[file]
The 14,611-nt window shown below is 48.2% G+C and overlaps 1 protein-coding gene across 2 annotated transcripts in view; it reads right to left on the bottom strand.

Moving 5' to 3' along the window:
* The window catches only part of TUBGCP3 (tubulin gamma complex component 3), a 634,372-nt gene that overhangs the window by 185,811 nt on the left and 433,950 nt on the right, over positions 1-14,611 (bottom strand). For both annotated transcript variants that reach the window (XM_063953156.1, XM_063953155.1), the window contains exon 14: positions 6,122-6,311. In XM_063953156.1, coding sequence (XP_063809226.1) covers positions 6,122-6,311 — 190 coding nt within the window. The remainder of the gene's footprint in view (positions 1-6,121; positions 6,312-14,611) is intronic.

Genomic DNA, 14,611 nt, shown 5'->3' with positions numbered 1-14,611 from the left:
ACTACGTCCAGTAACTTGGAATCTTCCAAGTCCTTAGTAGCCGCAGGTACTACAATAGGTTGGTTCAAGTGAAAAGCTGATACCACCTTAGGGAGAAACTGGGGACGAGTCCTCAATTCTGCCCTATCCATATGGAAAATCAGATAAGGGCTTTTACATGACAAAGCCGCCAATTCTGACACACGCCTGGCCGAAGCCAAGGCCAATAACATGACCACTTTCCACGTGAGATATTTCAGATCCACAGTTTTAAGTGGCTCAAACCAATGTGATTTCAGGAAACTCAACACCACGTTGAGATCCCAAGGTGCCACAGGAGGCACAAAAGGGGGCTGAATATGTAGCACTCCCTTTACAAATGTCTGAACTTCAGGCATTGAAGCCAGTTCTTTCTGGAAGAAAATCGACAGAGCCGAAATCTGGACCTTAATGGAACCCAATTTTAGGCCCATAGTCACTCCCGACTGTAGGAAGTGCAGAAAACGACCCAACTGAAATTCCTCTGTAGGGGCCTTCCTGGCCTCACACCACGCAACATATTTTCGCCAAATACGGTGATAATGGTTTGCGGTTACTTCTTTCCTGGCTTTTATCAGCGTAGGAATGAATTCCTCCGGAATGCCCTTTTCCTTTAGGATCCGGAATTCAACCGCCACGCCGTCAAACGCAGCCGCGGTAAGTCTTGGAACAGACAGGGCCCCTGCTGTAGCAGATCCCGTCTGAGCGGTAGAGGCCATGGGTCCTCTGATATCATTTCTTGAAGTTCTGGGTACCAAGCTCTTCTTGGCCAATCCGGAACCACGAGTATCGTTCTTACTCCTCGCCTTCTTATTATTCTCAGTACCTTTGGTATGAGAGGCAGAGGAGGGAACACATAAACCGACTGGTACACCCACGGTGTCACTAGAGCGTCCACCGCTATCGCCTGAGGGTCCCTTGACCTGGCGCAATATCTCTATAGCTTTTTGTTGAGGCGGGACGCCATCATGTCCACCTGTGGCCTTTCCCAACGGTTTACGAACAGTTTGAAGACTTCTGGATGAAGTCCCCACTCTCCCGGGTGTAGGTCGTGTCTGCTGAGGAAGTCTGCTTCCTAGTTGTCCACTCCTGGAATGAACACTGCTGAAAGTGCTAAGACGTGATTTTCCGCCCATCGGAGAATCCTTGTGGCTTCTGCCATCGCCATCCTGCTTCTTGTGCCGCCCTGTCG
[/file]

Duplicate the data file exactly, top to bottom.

The 14,611-nt window shown below is 48.2% G+C and overlaps 1 protein-coding gene across 2 annotated transcripts in view; it reads right to left on the bottom strand.

Moving 5' to 3' along the window:
* The window catches only part of TUBGCP3 (tubulin gamma complex component 3), a 634,372-nt gene that overhangs the window by 185,811 nt on the left and 433,950 nt on the right, over positions 1-14,611 (bottom strand). For both annotated transcript variants that reach the window (XM_063953156.1, XM_063953155.1), the window contains exon 14: positions 6,122-6,311. In XM_063953156.1, coding sequence (XP_063809226.1) covers positions 6,122-6,311 — 190 coding nt within the window. The remainder of the gene's footprint in view (positions 1-6,121; positions 6,312-14,611) is intronic.

Genomic DNA, 14,611 nt, shown 5'->3' with positions numbered 1-14,611 from the left:
ACTACGTCCAGTAACTTGGAATCTTCCAAGTCCTTAGTAGCCGCAGGTACTACAATAGGTTGGTTCAAGTGAAAAGCTGATACCACCTTAGGGAGAAACTGGGGACGAGTCCTCAATTCTGCCCTATCCATATGGAAAATCAGATAAGGGCTTTTACATGACAAAGCCGCCAATTCTGACACACGCCTGGCCGAAGCCAAGGCCAATAACATGACCACTTTCCACGTGAGATATTTCAGATCCACAGTTTTAAGTGGCTCAAACCAATGTGATTTCAGGAAACTCAACACCACGTTGAGATCCCAAGGTGCCACAGGAGGCACAAAAGGGGGCTGAATATGTAGCACTCCCTTTACAAATGTCTGAACTTCAGGCATTGAAGCCAGTTCTTTCTGGAAGAAAATCGACAGAGCCGAAATCTGGACCTTAATGGAACCCAATTTTAGGCCCATAGTCACTCCCGACTGTAGGAAGTGCAGAAAACGACCCAACTGAAATTCCTCTGTAGGGGCCTTCCTGGCCTCACACCACGCAACATATTTTCGCCAAATACGGTGATAATGGTTTGCGGTTACTTCTTTCCTGGCTTTTATCAGCGTAGGAATGAATTCCTCCGGAATGCCCTTTTCCTTTAGGATCCGGAATTCAACCGCCACGCCGTCAAACGCAGCCGCGGTAAGTCTTGGAACAGACAGGGCCCCTGCTGTAGCAGATCCCGTCTGAGCGGTAGAGGCCATGGGTCCTCTGATATCATTTCTTGAAGTTCTGGGTACCAAGCTCTTCTTGGCCAATCCGGAACCACGAGTATCGTTCTTACTCCTCGCCTTCTTATTATTCTCAGTACCTTTGGTATGAGAGGCAGAGGAGGGAACACATAAACCGACTGGTACACCCACGGTGTCACTAGAGCGTCCACCGCTATCGCCTGAGGGTCCCTTGACCTGGCGCAATATCTCTATAGCTTTTTGTTGAGGCGGGACGCCATCATGTCCACCTGTGGCCTTTCCCAACGGTTTACGAACAGTTTGAAGACTTCTGGATGAAGTCCCCACTCTCCCGGGTGTAGGTCGTGTCTGCTGAGGAAGTCTGCTTCCTAGTTGTCCACTCCTGGAATGAACACTGCTGAAAGTGCTAAGACGTGATTTTCCGCCCATCGGAGAATCCTTGTGGCTTCTGCCATCGCCATCCTGCTTCTTGTGCCGCCCTGTCG